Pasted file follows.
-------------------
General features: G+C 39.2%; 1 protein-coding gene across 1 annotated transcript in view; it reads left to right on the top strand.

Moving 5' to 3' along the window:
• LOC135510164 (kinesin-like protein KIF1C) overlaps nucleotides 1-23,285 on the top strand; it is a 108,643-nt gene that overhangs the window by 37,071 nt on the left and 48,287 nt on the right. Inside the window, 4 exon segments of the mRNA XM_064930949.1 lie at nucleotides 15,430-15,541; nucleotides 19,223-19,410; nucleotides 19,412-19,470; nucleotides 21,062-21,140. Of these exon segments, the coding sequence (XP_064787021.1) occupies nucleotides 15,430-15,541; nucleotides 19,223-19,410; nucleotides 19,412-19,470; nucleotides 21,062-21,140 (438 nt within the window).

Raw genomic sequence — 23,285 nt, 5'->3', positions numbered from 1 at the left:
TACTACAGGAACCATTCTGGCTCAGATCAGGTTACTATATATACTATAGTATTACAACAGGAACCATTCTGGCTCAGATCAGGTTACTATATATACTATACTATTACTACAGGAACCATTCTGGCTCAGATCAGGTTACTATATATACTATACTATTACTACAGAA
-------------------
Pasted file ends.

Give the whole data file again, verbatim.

General features: G+C 39.2%; 1 protein-coding gene across 1 annotated transcript in view; it reads left to right on the top strand.

Moving 5' to 3' along the window:
• LOC135510164 (kinesin-like protein KIF1C) overlaps nucleotides 1-23,285 on the top strand; it is a 108,643-nt gene that overhangs the window by 37,071 nt on the left and 48,287 nt on the right. Inside the window, 4 exon segments of the mRNA XM_064930949.1 lie at nucleotides 15,430-15,541; nucleotides 19,223-19,410; nucleotides 19,412-19,470; nucleotides 21,062-21,140. Of these exon segments, the coding sequence (XP_064787021.1) occupies nucleotides 15,430-15,541; nucleotides 19,223-19,410; nucleotides 19,412-19,470; nucleotides 21,062-21,140 (438 nt within the window).

Raw genomic sequence — 23,285 nt, 5'->3', positions numbered from 1 at the left:
TACTACAGGAACCATTCTGGCTCAGATCAGGTTACTATATATACTATAGTATTACAACAGGAACCATTCTGGCTCAGATCAGGTTACTATATATACTATACTATTACTACAGGAACCATTCTGGCTCAGATCAGGTTACTATATATACTATACTATTACTACAGAA